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Here’s looking at you, Kid
The classy and principled Robert Redford, to be honored tomorrow by Oscar, never let his pretty face get in the way of solid achievement

The Philadelphia Inquirer

March 23, 2002

By Art Carey

One of the few sure things about tomorrow night’s Academy Awards ceremony is that an honorary Oscar will go to Robert Redford.

This is amazing twice:

Redford, fiercely independent, has made it clear over the years that he despises the moviemaking establishment and prefers the mountains of Utah to the hills of Hollywood.

Redford, along with actor Sidney Poitier, is being honored for lifetime achievement, which means the Sundance Kid is no longer a kid. In August, he’ll be 65, able to collect Social Security.

Like many men of my generation, I adopted Redford as a hero after I saw Butch Cassidy and the Sundance Kid, in which he accomplished the seemingly impossible feat of eclipsing Paul Newman, then the reigning icon of cool.

His sun-kissed looks, of course, were part of it, but Redford in reel life and real life, came across as more than just a pretty face. Beneath that charming all-American smile was something edgy and subversive, a hint of outlaw rage. He was a rebel with a cause, a Woodstock-era Gary Cooper, noble and idealistic, silhouetted against the frontier horizon in Jeremiah Johnson long hair and beard.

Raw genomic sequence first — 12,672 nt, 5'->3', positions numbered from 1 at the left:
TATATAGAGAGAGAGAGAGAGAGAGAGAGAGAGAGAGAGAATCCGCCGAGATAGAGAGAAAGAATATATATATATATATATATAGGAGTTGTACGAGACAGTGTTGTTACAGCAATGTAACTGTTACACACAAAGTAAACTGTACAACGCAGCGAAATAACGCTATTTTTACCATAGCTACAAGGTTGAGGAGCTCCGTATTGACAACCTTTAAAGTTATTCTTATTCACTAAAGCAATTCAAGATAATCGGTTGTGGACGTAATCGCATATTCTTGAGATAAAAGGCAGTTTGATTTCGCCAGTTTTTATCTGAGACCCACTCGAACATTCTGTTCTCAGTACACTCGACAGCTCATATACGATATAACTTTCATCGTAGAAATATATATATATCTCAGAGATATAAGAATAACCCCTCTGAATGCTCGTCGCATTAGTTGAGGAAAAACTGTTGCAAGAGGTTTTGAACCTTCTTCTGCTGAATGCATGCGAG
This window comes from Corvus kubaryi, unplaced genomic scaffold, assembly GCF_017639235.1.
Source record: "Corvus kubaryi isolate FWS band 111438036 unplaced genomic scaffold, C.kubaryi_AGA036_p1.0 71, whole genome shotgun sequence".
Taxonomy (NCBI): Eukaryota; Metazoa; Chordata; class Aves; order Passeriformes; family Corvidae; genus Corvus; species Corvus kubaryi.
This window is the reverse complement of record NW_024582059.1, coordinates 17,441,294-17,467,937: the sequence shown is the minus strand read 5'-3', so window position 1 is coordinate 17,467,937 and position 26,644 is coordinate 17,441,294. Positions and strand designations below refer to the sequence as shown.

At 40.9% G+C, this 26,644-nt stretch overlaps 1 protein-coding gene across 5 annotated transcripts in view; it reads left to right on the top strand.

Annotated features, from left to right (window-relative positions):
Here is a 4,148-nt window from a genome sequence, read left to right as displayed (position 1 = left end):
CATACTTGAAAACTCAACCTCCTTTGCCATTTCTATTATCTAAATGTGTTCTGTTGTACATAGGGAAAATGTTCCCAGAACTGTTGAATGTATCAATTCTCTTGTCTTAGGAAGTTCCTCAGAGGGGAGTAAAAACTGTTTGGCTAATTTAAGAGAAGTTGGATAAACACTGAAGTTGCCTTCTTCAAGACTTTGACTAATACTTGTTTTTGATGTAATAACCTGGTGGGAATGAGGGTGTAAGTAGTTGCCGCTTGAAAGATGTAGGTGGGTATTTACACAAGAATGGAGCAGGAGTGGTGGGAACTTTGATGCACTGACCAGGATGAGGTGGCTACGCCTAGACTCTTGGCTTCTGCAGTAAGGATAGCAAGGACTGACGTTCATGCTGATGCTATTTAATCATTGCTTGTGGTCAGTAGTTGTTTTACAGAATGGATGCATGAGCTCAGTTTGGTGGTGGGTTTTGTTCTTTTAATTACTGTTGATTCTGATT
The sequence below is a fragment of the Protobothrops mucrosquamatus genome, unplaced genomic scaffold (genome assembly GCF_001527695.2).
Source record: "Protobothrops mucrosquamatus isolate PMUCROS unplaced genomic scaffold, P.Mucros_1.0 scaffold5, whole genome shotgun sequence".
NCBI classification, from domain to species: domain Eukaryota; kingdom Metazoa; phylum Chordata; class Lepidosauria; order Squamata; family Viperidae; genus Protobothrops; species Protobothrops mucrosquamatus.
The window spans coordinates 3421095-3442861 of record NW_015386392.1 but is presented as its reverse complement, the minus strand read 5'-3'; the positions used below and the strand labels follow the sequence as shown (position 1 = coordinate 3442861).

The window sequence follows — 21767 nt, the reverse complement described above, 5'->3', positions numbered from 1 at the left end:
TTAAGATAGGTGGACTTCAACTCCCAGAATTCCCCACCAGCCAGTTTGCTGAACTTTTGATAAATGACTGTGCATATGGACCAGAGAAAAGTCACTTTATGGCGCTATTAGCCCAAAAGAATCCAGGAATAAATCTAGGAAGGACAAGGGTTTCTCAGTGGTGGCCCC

To me, someone who grew up on the Main Line, where phoniness is elevated to an art, and who, perhaps naively, took the motto of his prep school seriously – esse quam videri (to be rather than to seem) -- what was most engaging about Redford’s movies was the recurring theme of the discrepancy between image and reality, illusion and truth, how things appear to be and what they really are.

In Downhill Racer, Little Fauss and Big Halsy, The Way We Were, and The Candidate, Redford played men who were gold on the outside, tin on the inside. Perhaps because of his overwhelming handsomeness, he has always seemed acutely aware of the treachery of beauty, the cosmetic dazzle and false promise of the shallow faceman. He knows that an appealing shell often masks an empty core.

“Are you still a nice gentile boy?” Katie Morosky (Barbra Streisand) asks her gorgeous goy-toy husband after discovering he’s been unfaithful in The Way We Were.

“I never was,” Redford’s Hubbell Gardiner replies. “I only looked it to you.”

Off-screen, Redford has managed to keep his private life just that. His three children have grown to adulthood without making police-blotter cameos. He and his wife parted company without scandalous headlines in the tabs. His romantic liaisons since have been quiet and discreet. Mercifully, we’ve been spared the sight of an aging Sundance Kid trying to recapture his youth by squiring around busty bimbos du jour.

By any measure, his life has been a success. He has honor, power, riches, fame and the love (most assuredly) of women. But he has been successful in more important ways: He is doing work he loves. He has held to his principles. And he is giving back, through his passion for the environment, Native American culture, and the West, and his Sundance Institute, a launch pad for many independent filmmakers.

Yes, he’s an old man. Compared with most grandfathers, he looks marvelous, but time has taken its toll: His face is as craggy as a weathered mesa. In The Horse Whisperer, the girl who loses her leg in a horse accident asks Tom Booker (Redford): “What are you afraid of?” He replies: “Growing old. Not being much use.”

The line may have been autobiographical. It also is inconceivable. Redford’s lifetime achievement, in my book, is this: On screen and off, he has been uniquely useful. He has lived the life he imagined, and lived it on his own terms -- with conscience, style and class.

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